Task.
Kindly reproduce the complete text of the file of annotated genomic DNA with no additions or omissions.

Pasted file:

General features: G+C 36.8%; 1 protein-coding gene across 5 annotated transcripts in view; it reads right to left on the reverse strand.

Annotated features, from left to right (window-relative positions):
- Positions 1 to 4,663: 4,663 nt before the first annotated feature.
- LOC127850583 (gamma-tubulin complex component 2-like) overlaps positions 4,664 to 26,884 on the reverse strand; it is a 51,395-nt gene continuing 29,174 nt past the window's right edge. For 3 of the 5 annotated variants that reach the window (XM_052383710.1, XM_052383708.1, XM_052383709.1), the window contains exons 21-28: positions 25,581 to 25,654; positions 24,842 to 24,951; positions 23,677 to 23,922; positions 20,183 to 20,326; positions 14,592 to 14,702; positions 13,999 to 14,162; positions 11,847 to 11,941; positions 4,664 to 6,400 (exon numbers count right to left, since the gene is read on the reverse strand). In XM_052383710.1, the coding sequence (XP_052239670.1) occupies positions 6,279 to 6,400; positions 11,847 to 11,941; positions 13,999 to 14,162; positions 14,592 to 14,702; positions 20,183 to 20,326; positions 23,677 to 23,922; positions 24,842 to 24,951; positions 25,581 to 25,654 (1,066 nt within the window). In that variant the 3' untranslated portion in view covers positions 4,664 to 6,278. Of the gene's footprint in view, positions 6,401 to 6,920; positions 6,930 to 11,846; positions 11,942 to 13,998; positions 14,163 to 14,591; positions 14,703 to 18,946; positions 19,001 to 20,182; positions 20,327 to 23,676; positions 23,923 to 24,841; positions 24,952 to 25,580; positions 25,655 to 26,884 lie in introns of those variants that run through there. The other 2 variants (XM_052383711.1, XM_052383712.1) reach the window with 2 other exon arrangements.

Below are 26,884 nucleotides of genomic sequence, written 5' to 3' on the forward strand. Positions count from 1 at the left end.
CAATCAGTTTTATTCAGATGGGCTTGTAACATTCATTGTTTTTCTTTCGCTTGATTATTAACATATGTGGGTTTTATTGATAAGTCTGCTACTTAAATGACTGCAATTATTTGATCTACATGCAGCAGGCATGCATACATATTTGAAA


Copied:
General features: G+C 36.8%; 1 protein-coding gene across 5 annotated transcripts in view; it reads right to left on the reverse strand.

Annotated features, from left to right (window-relative positions):
- Positions 1 to 4,663: 4,663 nt before the first annotated feature.
- LOC127850583 (gamma-tubulin complex component 2-like) overlaps positions 4,664 to 26,884 on the reverse strand; it is a 51,395-nt gene continuing 29,174 nt past the window's right edge. For 3 of the 5 annotated variants that reach the window (XM_052383710.1, XM_052383708.1, XM_052383709.1), the window contains exons 21-28: positions 25,581 to 25,654; positions 24,842 to 24,951; positions 23,677 to 23,922; positions 20,183 to 20,326; positions 14,592 to 14,702; positions 13,999 to 14,162; positions 11,847 to 11,941; positions 4,664 to 6,400 (exon numbers count right to left, since the gene is read on the reverse strand). In XM_052383710.1, the coding sequence (XP_052239670.1) occupies positions 6,279 to 6,400; positions 11,847 to 11,941; positions 13,999 to 14,162; positions 14,592 to 14,702; positions 20,183 to 20,326; positions 23,677 to 23,922; positions 24,842 to 24,951; positions 25,581 to 25,654 (1,066 nt within the window). In that variant the 3' untranslated portion in view covers positions 4,664 to 6,278. Of the gene's footprint in view, positions 6,401 to 6,920; positions 6,930 to 11,846; positions 11,942 to 13,998; positions 14,163 to 14,591; positions 14,703 to 18,946; positions 19,001 to 20,182; positions 20,327 to 23,676; positions 23,923 to 24,841; positions 24,952 to 25,580; positions 25,655 to 26,884 lie in introns of those variants that run through there. The other 2 variants (XM_052383711.1, XM_052383712.1) reach the window with 2 other exon arrangements.

Below are 26,884 nucleotides of genomic sequence, written 5' to 3' on the forward strand. Positions count from 1 at the left end.
CAATCAGTTTTATTCAGATGGGCTTGTAACATTCATTGTTTTTCTTTCGCTTGATTATTAACATATGTGGGTTTTATTGATAAGTCTGCTACTTAAATGACTGCAATTATTTGATCTACATGCAGCAGGCATGCATACATATTTGAAA